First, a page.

The microeconomics of bullionism : arbitrage, smuggling and silver outflows in Spain in the early 18th century
In the Early Modern period, there was a systematic flow of precious metals from the American colonies to Spain and Portugal and, from there, throughout the world. In this paper, I use newly discovered data on the black market for silver in Cadiz to reconstruct a picture of Castilian smuggling and international silver flows in the Age of Bullionism (1729-1741). The arbitrage equation shows persistent violations of the silver-point that made arbitrage systematically profitable until devaluation pegged the exchange rate to the arbitrated parity. Market structure explains the persistent violations. The Cadiz shadow price was lower than the international market price because bullionist regulations configured an oligopsonistic structure. The price gap was the reason for the Castilian silver outflows to Europe
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- Pilar Nogues-Marco, 2011.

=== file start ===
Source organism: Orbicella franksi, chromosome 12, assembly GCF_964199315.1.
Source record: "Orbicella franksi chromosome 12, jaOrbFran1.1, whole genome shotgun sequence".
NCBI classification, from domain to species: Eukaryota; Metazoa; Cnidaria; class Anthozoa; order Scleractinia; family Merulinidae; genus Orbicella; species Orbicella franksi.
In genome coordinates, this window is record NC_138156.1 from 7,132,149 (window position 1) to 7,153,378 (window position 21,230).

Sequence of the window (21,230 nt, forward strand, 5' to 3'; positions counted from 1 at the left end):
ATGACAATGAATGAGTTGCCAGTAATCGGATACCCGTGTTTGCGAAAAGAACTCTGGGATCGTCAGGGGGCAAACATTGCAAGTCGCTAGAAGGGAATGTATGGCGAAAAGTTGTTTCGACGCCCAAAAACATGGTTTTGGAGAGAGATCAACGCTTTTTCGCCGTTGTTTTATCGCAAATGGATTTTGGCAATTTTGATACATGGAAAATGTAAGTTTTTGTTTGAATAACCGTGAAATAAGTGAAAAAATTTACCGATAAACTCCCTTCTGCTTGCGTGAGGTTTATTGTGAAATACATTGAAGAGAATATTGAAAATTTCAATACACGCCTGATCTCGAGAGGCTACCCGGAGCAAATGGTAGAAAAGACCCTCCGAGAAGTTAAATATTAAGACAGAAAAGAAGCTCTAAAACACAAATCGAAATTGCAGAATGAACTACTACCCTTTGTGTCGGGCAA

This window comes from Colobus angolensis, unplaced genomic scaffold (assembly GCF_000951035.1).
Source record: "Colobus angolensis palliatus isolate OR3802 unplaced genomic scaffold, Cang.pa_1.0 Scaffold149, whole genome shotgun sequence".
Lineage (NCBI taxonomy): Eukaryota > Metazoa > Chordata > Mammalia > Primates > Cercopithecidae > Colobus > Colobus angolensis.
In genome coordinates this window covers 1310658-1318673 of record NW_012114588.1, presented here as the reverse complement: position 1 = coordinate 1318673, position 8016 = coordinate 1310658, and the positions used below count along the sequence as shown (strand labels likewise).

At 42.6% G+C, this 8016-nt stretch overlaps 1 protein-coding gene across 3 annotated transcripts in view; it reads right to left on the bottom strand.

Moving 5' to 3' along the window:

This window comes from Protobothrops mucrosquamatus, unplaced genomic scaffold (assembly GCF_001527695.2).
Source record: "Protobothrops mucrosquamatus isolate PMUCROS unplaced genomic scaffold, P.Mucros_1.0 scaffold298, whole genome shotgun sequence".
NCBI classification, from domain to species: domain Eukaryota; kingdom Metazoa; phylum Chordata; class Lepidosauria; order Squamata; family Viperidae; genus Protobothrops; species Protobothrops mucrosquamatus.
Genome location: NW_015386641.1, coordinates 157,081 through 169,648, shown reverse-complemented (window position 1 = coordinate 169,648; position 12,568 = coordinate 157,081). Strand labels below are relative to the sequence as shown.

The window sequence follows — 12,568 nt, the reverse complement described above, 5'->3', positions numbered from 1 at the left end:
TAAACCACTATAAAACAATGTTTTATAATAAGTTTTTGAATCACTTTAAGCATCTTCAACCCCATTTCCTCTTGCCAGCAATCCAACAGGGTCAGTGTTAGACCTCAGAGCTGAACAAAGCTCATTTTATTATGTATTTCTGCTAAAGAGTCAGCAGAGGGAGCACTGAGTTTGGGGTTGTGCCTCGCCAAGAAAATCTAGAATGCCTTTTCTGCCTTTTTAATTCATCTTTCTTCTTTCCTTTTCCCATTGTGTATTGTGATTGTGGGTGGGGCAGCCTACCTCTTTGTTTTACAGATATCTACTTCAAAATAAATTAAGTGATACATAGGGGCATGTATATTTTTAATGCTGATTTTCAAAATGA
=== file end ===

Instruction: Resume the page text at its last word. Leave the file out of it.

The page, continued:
"Competing bimetallic ratios: Amsterdam, London and bullion arbitrage in the 18th century,"
Working Papers in Economic History
wp11-03, Universidad Carlos III, Instituto Figuerola de Historia y Ciencias Sociales.
- Nogues-Marco, Pilar, 2013. "Competing Bimetallic Ratios: Amsterdam, London, and Bullion Arbitrage in Mid-Eighteenth Century," The Journal of Economic History, Cambridge University Press, vol. 73(02), pages 445-476, June.
- Nogues-Marco, Pilar, 2013. "Competing Bimetallic Ratios: Amsterdam, London and Bullion Arbitrage in the Mid-18th Century," CEPR Discussion Papers 9300, C.E.P.R. Discussion Papers.
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